FIGURE 7
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Figure 7. Comparison of PR curves and ROC curves between KFPM and 13 competing methods based on the DIP database. (A) PR curves and the ROC curves of DC, BC, SC, and NC. (B) PR curves and ROC curves of EC, IC, CC and Pec. (C) PR curves and ROC curves of CoEWC, POEM, ION, TEGS, and CVIM.

FIGURE 8
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Figure 8. Comparison of PR curves and ROC curves between KFPM and 13 competing methods based on the Krogan database. (A) PR curves and the ROC curves of DC, BC, SC, and NC. (B) PR curves and ROC curves of EC, IC, CC, and Pec. (C) PR curves and ROC curves of CoEWC, POEM, ION, TEGS, and CVIM.

TABLE 4
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Table 4. AUCs achieved by KFPM and 13 competitive methods based on the DIP and Krogan databases.

Additionally, in order to verify the applicability of KFPM, we further compared KFPM with 13 competitive methods based on the Gavin database. As shown in Table 5, it is easy to see that the prediction performance of KFPM is better than all competing methods, especially, in the top 1% candidate proteins, the number of true essential proteins recognized by KFPM is 19, which means that the recognition rate of KFPM can reach 100%. Hence, we can draw a conclusion as well that KFPM has satisfactory applicability.

TABLE 5
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Table 5. The Number of essential proteins recognized by KFPM and 13 competing methods based on the Gavin database.

Analysis of Parameters

In KFPM, we have introduced a parameter α ∈ (0,1) to adjust the iterative ratio. Therefore, we will estimate the effect of α on the prediction accuracy of KFPM in this section. Experimental results based on the DIP and Krogan databases are shown in Tables 6, 7 separately. From observing these two tables, it is easy to see that, as a whole, KFEM can achieve the best predictive performance when the value of α is set to 0.5. Moreover, the KFPM can obtain the best performance when the value of θ in formula (15) is set to 0.7.

TABLE 6
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Table 6. Influence of the parameter α on the prediction accuracy of KFPM based on the DIP database.

TABLE 7
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Table 7. Influence of the parameter α on the prediction accuracy of KFPM based on the Krogan database.

Discussion

Essential proteins are indispensable proteins for the survival and reproduction of organisms. In recent years, identification of essential proteins has become a research hotspot. It takes a lot of time and money to predict the essential proteins through traditional biological experiments. Therefore, many researchers focus on designing effective predictive models by combining PPI networks. With gradual improvement of high-throughput techniques, prediction methods with more accurate predictive performance have been proposed successively based on combination of biological data of proteins and PPI networks. Inspired by this, a novel predictive model called KFPM has been proposed in this paper, which can achieve satisfactory predictive accuracy by combining topological characteristics of a newly constructed protein-domain interaction network and functional characteristics of proteins. Experimental results demonstrate the superiority of KFPM, which may provide a useful tool for future researches on prediction of key proteins.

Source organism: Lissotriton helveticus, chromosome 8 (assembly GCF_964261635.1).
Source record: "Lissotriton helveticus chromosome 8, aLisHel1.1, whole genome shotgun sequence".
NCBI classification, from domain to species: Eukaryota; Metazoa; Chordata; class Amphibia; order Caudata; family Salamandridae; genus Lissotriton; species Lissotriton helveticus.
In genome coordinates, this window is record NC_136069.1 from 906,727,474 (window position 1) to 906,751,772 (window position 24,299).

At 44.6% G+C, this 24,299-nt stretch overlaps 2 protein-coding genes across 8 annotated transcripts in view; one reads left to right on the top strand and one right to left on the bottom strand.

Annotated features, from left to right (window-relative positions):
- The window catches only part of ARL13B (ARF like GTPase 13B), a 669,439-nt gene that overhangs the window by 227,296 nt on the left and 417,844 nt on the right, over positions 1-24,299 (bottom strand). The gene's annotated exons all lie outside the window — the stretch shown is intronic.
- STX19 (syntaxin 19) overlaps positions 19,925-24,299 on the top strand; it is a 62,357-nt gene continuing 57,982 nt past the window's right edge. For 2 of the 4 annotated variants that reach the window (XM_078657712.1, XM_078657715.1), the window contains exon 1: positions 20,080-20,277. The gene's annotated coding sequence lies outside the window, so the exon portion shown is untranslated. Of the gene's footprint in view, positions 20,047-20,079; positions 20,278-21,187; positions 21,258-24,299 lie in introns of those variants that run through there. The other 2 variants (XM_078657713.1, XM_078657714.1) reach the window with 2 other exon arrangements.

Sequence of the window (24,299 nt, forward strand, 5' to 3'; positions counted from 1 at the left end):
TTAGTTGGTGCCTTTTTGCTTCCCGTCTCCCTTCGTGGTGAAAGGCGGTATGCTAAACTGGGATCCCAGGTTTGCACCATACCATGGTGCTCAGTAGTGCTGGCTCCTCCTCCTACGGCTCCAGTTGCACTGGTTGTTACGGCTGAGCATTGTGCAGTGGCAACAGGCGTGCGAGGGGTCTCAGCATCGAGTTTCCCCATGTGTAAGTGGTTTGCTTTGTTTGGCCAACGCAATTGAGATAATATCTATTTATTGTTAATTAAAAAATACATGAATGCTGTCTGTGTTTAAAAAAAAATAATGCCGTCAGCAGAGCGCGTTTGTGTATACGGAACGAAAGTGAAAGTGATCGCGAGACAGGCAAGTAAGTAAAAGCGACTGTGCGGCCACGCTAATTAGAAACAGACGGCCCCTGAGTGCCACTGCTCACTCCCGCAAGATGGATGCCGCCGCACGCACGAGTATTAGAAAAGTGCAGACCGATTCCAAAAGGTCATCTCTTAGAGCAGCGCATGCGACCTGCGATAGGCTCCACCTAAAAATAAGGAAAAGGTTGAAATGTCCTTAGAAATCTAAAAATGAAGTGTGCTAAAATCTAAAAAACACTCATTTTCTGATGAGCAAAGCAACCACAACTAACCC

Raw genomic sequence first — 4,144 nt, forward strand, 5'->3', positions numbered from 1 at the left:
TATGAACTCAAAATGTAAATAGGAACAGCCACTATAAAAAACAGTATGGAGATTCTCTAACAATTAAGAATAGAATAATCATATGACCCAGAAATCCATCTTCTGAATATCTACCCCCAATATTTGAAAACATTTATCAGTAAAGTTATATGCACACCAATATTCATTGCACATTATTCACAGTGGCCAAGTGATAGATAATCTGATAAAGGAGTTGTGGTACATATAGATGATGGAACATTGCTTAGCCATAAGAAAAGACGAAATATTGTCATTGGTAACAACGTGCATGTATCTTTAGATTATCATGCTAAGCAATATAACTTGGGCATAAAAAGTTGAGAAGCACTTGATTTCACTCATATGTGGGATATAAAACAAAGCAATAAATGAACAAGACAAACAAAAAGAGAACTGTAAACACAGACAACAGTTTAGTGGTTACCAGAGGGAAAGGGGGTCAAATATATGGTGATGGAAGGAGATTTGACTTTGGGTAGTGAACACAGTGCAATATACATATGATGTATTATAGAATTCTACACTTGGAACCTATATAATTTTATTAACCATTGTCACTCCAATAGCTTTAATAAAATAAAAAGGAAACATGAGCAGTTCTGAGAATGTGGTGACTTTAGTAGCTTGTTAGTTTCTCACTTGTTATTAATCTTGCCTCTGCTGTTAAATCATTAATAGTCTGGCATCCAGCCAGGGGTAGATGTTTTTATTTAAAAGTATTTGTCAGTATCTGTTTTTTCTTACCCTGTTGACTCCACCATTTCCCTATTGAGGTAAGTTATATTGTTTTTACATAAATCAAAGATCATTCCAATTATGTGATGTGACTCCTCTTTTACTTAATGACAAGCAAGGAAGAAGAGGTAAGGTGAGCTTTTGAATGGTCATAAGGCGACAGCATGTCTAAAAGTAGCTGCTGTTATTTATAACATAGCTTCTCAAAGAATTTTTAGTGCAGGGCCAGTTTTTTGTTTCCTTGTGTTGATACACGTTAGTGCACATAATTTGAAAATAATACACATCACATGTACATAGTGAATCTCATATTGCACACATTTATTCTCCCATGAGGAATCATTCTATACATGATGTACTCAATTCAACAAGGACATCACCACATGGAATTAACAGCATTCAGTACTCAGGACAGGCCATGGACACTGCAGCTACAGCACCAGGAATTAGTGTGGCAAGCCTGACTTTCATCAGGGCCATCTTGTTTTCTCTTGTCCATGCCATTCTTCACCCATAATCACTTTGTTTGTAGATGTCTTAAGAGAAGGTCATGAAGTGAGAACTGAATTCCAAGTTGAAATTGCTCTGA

Data Availability Statement

The datasets presented in this study can be found in online repositories. The names of the repository/repositories and accession number(s) can be found in the article/Supplementary Material.

Author Contributions

XH and LW conceived and designed the study. XH, ZC, and LK obtained and processed datasets. XH and LK wrote this manuscript. YT, LW, and LK provided suggestions and supervised the research. All authors contributed to the article and approved the submitted version.

Funding

This work was supported by the National Natural Science Foundation of China (No. 61873221), the Research Foundation of Education Bureau of Hunan Province (No. 20B080), and the Natural Science Foundation of Hunan Province (Nos. 2018JJ4058 and 2019JJ70010).

Conflict of Interest

The authors declare that the research was conducted in the absence of any commercial or financial relationships that could be construed as a potential conflict of interest.

Supplementary Material

The Supplementary Material for this article can be found online at: https://www.frontiersin.org/articles/10.3389/fgene.2021.708162/full#supplementary-material

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Keywords: essential proteins, protein-protein network, computational model, domain-domain network, protein-domain network

Citation: He X, Kuang L, Chen Z, Tan Y and Wang L (2021) Method for Identifying Essential Proteins by Key Features of Proteins in a Novel Protein-Domain Network. Front. Genet. 12:708162. doi: 10.3389/fgene.2021.708162

Received: 11 May 2021; Accepted: 31 May 2021;
Published: 29 June 2021.

Edited by:

Quan Zou, University of Electronic Science and Technology of China, China

Reviewed by:

Liao Bo, Hainan Normal University, China
Fan Yang, Jiangxi Science and Technology Normal University, China

Copyright © 2021 He, Kuang, Chen, Tan and Wang. This is an open-access article distributed under the terms of the Creative Commons Attribution License (CC BY). The use, distribution or reproduction in other forums is permitted, provided the original author(s) and the copyright owner(s) are credited and that the original publication in this journal is cited, in accordance with accepted academic practice. No use, distribution or reproduction is permitted which does not comply with these terms.

*Correspondence: Linai Kuang, kla@xtu.edu.cn; Lei Wang, wanglei@xtu.edu.cn